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At a glance: Japan

Ann M. Veneman and Agnes Chan launch ‘Progress for Children’ in Tokyo

© UNICEF Tokyo/2009/Akifoto
UNICEF Executive Director Ann M. Veneman releases ‘Progress for Children’ report with Japan Goodwill Ambassador Agnes Chan at the Japan Committee for UNICEF in Tokyo.

TOKYO, Japan, 6 October 2009 – UNICEF Executive Director Ann M. Veneman, accompanied by UNICEF Japan Goodwill Ambassador Agnes Chan, released ‘Progress for Children: A Report Card on Child Protection’ at a press conference held at the Tokyo office of the Japan Committee for UNICEF today.

While progress is being made in reducing some violations of children’s rights, the report finds that not enough is yet known about the extent of abuses against children. Violence and exploitation remain a harsh reality in the lives of many young people around the world.

Executive Director Veneman noted that the report was being released just six weeks before the 20th anniversary of the Convention on the Rights of the Child. “The evidence of continuing harm and abuse must inspire the world to greater effort to guarantee the rights of all children, everywhere,” she said.

Children in need of protection
For her part, Ms. Chan recalled meeting many children in need of protection during the field visits she has made since her appointment as a UNICEF Ambassador in 1998.

For example, she remembered a visit with three very young child sex workers from Thailand and Myanmar. When she saw a massive flow of people at the border crossing in Cambodia, and heard that children could come and go freely without proper identification papers, she understood how easy it was for traffickers to do business.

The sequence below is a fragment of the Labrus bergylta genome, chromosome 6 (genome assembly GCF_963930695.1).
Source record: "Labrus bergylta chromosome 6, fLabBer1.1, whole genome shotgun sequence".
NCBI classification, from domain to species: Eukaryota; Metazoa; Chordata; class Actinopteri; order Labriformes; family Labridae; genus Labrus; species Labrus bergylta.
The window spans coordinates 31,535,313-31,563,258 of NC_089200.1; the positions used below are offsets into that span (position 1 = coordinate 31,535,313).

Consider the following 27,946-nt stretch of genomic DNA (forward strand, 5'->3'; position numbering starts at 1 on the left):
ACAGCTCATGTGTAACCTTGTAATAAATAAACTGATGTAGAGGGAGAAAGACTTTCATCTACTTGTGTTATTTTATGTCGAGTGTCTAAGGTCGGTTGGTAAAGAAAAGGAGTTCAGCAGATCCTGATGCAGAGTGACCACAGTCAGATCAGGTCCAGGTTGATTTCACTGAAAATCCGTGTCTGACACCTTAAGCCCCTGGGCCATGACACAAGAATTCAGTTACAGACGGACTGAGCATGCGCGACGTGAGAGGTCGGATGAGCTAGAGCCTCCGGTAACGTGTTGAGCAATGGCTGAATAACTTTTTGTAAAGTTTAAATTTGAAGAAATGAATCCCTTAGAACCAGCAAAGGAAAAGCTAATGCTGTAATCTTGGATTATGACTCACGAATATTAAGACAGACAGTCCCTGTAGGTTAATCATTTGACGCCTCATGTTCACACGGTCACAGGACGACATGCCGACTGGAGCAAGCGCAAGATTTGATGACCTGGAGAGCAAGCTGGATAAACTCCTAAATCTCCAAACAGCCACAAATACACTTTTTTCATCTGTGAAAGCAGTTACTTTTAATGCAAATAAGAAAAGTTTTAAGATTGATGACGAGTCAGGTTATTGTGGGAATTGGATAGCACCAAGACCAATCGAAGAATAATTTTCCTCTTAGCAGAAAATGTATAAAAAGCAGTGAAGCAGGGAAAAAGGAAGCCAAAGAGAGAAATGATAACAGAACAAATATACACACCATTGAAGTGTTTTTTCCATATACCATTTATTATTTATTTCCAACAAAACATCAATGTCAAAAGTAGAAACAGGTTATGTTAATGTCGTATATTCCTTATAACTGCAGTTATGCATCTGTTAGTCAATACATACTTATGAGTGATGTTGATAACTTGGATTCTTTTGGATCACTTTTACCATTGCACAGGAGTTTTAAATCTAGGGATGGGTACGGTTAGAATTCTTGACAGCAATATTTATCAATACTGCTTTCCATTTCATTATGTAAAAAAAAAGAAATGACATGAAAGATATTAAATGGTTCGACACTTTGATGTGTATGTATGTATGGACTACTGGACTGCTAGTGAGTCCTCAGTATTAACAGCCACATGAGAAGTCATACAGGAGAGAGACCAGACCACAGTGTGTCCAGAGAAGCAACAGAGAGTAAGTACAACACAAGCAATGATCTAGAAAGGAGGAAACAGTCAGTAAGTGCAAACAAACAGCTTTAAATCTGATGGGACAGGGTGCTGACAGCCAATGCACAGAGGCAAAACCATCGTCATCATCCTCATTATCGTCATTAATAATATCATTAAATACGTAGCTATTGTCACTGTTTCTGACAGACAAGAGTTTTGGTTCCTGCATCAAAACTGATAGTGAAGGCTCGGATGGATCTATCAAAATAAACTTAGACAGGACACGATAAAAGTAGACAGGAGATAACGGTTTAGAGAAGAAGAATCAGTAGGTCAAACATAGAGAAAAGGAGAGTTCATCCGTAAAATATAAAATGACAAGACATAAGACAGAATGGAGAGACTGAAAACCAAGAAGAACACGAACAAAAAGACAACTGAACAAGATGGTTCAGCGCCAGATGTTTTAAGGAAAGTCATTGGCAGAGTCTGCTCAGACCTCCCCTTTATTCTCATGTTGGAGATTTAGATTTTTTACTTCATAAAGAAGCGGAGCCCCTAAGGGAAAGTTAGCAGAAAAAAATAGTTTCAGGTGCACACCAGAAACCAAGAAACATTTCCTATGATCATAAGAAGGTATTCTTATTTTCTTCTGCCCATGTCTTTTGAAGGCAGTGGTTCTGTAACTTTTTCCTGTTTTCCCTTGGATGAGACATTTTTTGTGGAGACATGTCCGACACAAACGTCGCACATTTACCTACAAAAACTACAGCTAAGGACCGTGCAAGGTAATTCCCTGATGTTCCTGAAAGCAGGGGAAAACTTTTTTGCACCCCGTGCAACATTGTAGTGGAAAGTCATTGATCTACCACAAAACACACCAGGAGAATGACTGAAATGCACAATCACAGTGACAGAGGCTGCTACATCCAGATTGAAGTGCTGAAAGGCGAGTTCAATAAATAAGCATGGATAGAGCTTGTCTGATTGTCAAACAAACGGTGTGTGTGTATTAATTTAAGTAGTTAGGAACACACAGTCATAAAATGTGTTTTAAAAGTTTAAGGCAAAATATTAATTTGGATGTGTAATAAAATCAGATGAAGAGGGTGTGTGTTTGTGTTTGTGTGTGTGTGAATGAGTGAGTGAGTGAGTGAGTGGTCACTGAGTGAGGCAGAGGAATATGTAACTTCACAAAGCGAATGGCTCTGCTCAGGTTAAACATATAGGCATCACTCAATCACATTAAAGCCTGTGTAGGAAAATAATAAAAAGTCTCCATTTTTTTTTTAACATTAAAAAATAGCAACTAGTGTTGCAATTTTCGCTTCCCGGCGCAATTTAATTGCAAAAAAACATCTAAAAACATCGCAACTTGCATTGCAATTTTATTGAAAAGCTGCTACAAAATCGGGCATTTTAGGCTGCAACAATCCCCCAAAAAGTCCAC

In the Philippines, Ms. Chan met child sex workers and street children. In Kenya, she met orphans who were abandoned by villagers due to the stigma associated with HIV. These children often had no other choice but to sell themselves in the cities, she said.

Effective measures
Ms. Chan noted, as well, the stigma attached to victims of sexual violence – including girls whose families were reluctant to let her speak with them, fearing that the girls would never be able to marry if the truth about their tragic experiences came out.

“We have to become the voice of such children who do not talk about their suffering, and we must protect them,” said Ms. Chan. Referring to ‘Progress for Children’, she added: “The data in this report is an important tool to convince people to take effective measures against the violation of children’s right for protection.”




5 October 2009:
UNICEF correspondent Amy Bennett reports on the findings and the call to action in ‘Progress for Children: A Report Card on Child Protection’.
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